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Nodal–Activin pathway is a conserved neural induction signal in chordates

Abstract

Neural induction is the process through which pluripotent cells are committed to a neural fate. This first step of central nervous system formation is triggered by the ‘Spemann organizer’ in amphibians and by homologous embryonic regions in other vertebrates. Studies in classical vertebrate models have produced contrasting views about the molecular nature of neural inducers and no unifying scheme could be drawn. Moreover, how this process evolved in the chordate lineage remains unresolved. Here we show, by using graft and micromanipulation experiments, that the dorsal blastopore lip of the cephalochordate amphioxus is homologous to the vertebrate organizer and is able to trigger the formation of neural tissues in a host embryo. In addition, we demonstrate that Nodal–Activin is the main signal eliciting neural induction in amphioxus, and that it also functions as a bona fide neural inducer in the classical vertebrate model Xenopus. Together, our results allow us to propose that Nodal–Activin was a major factor for neural induction in the ancestor of chordates. This study further reveals the diversity of neural inducers used during chordate evolution and provides support against a universally conserved molecular explanation for this process.

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Figure 1: The dorsal blastoporal lip of amphioxus is homologous to the vertebrate organizer.
Figure 2: The role of BMP in ectodermal cell-fate commitment.
Figure 3: Role of Nodal–Activin and FGF signalling pathways in ectoderm specification.
Figure 4: Nodal–Activin is the main signal triggering neural induction.
Figure 5: Nodal induces neural tissue in Xenopus.
Figure 6: Nodal–Activin signaling is required within the ectoderm for neural induction in Xenopus.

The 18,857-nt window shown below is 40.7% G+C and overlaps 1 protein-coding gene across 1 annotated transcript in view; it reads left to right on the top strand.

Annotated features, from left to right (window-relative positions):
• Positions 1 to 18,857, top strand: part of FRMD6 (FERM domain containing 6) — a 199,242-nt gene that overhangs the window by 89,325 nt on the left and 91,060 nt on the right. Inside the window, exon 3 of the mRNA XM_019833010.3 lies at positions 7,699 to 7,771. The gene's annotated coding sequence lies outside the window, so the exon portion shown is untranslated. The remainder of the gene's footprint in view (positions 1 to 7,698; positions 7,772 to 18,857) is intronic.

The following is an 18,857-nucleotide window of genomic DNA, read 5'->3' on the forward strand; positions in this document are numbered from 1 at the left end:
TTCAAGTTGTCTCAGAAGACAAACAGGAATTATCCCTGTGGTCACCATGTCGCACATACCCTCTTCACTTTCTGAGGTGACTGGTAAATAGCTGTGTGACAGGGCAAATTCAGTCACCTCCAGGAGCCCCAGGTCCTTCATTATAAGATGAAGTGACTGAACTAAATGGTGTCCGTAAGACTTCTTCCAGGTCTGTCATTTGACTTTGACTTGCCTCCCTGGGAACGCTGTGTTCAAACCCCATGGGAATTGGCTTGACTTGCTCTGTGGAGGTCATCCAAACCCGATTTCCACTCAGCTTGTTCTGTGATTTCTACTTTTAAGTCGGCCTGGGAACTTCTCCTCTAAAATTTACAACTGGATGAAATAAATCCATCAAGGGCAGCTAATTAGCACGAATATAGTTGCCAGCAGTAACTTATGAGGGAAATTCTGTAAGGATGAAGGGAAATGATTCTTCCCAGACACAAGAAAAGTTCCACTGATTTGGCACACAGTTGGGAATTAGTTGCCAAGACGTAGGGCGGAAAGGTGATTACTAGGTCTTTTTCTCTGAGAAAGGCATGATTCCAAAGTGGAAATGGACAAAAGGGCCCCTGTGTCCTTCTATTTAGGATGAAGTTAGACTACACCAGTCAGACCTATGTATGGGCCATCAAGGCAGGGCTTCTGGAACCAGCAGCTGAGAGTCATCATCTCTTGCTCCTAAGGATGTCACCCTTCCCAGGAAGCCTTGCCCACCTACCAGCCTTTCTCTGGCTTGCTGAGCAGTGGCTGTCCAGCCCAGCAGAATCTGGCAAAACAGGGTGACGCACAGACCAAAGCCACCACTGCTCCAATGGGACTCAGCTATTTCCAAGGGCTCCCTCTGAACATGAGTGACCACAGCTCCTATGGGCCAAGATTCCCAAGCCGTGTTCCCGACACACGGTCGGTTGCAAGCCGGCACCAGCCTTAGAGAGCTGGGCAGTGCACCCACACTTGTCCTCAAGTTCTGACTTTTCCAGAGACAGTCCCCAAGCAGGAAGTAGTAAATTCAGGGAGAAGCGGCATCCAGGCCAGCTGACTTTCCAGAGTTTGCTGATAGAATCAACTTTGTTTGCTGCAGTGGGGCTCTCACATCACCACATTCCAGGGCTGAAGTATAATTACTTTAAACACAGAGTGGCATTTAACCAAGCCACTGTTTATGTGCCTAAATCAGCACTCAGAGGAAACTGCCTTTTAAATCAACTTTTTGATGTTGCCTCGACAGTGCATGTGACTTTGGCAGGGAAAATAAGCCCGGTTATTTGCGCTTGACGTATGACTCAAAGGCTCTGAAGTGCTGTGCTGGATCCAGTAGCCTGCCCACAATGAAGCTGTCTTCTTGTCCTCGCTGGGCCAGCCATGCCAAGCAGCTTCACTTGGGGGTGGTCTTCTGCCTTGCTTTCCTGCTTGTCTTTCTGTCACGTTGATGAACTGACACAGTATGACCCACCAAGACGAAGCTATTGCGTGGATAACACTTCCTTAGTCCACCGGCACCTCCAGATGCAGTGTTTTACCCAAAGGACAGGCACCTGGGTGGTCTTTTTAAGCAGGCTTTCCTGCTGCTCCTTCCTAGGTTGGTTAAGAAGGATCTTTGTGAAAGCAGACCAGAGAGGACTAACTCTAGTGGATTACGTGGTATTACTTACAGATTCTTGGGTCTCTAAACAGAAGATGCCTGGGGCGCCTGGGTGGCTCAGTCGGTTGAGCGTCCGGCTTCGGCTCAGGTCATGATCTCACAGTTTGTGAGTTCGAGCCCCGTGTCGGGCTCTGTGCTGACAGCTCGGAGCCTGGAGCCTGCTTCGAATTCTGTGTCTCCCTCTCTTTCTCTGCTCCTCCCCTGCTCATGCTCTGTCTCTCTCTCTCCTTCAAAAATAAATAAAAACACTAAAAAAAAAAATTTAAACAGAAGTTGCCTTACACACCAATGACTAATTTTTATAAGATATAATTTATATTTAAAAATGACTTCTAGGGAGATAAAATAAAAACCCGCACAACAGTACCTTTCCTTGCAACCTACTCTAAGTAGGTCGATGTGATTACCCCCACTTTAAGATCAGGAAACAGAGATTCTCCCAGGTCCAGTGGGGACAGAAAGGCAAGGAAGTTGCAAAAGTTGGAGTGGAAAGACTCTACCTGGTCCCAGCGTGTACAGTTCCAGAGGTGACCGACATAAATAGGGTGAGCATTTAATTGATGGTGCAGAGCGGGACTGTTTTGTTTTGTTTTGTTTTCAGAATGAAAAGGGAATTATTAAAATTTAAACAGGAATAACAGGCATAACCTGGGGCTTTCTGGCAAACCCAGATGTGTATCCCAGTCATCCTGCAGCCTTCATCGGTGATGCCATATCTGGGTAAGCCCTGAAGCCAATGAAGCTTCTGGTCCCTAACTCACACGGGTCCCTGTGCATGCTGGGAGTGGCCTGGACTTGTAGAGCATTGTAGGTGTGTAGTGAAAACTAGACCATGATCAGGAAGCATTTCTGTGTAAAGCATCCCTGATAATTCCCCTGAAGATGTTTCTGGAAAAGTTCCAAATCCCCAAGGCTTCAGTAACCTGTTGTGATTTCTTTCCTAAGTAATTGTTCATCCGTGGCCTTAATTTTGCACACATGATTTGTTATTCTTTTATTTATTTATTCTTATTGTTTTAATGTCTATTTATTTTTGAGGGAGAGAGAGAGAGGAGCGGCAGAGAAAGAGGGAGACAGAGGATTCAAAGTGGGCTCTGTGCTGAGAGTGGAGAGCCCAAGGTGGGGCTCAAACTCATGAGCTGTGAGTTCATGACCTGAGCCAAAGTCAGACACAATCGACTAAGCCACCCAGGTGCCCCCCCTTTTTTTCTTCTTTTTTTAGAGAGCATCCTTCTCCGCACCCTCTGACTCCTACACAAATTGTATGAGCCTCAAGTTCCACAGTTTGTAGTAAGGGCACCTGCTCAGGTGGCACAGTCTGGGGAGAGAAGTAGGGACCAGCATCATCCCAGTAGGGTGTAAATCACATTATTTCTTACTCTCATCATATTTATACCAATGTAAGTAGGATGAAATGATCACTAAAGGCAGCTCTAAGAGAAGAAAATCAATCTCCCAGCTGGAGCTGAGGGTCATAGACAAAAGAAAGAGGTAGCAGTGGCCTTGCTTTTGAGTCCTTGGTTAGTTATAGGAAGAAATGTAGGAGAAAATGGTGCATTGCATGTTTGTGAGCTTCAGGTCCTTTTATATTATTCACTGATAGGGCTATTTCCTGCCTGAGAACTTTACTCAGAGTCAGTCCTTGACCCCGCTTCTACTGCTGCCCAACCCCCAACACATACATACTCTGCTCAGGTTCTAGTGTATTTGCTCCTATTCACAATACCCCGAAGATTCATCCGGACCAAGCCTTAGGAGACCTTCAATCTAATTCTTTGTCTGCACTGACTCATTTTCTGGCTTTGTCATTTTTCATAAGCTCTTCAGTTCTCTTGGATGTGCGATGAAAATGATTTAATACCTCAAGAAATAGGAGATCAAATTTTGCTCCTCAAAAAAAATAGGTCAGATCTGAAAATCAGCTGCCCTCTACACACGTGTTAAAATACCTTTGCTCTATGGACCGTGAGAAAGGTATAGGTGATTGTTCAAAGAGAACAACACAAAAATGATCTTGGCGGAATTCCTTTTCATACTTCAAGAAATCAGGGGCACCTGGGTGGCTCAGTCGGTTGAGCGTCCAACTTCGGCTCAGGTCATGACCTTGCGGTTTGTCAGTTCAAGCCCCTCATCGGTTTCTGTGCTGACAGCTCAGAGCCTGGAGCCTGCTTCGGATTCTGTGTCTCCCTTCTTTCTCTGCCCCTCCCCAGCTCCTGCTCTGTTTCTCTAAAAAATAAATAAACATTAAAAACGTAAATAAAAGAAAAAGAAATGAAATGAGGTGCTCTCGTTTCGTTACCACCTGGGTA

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Acknowledgements

The laboratory of H.E. was supported by the CNRS and the ANR-16-CE12-0008-01 and S.B. was supported by the Institut Universitaire de France. This project was supported in L.K.’s laboratory by ANR BSV2-021-02 and by Fondation ARC. M.I. is supported by an ERC Starting Grant (grant agreement ERC-StG-LS2-637591) and the Spanish Ministry of Economy and Competitiveness (‘Centro de Excelencia Severo Ochoa 2013-2017’, SEV-2012-0208 to the CRG). Some of the Xenopus experiments were performed in the PiCSL-FBI core facility (IBDM, AMU-Marseille), member of the France-BioImaging national research infrastructure. Some of the amphioxus experiments were carried out on the Cytometry and Imaging Platform of the Observatoire Océanologique de Banyuls-sur-Mer. RNA sequencing was performed at the CRG Genomics facility. We thank S. Darras for technical help and M. Belgacem for amphioxus FGF1/2 in vitro production.

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Conceptualization of this study was done by Y.L.P., L.K., H.E. and S.B.; the study was carried out by Y.L.P., G.L., P.S., M.C., A.L., L.S., M.I., H.E. and S.B.; writing of the original draft was done by Y.L.P., L.K., H.E. and S.B.; funding was acquired by M.I., L.K., H.E. and S.B.; this study was supervised by L.K., H.E. and S.B.

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Correspondence to Laurent Kodjabachian, Hector Escriva or Stephanie Bertrand.

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Le Petillon, Y., Luxardi, G., Scerbo, P. et al. Nodal–Activin pathway is a conserved neural induction signal in chordates. Nat Ecol Evol 1, 1192–1200 (2017). https://doi.org/10.1038/s41559-017-0226-3

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  • DOI: https://doi.org/10.1038/s41559-017-0226-3

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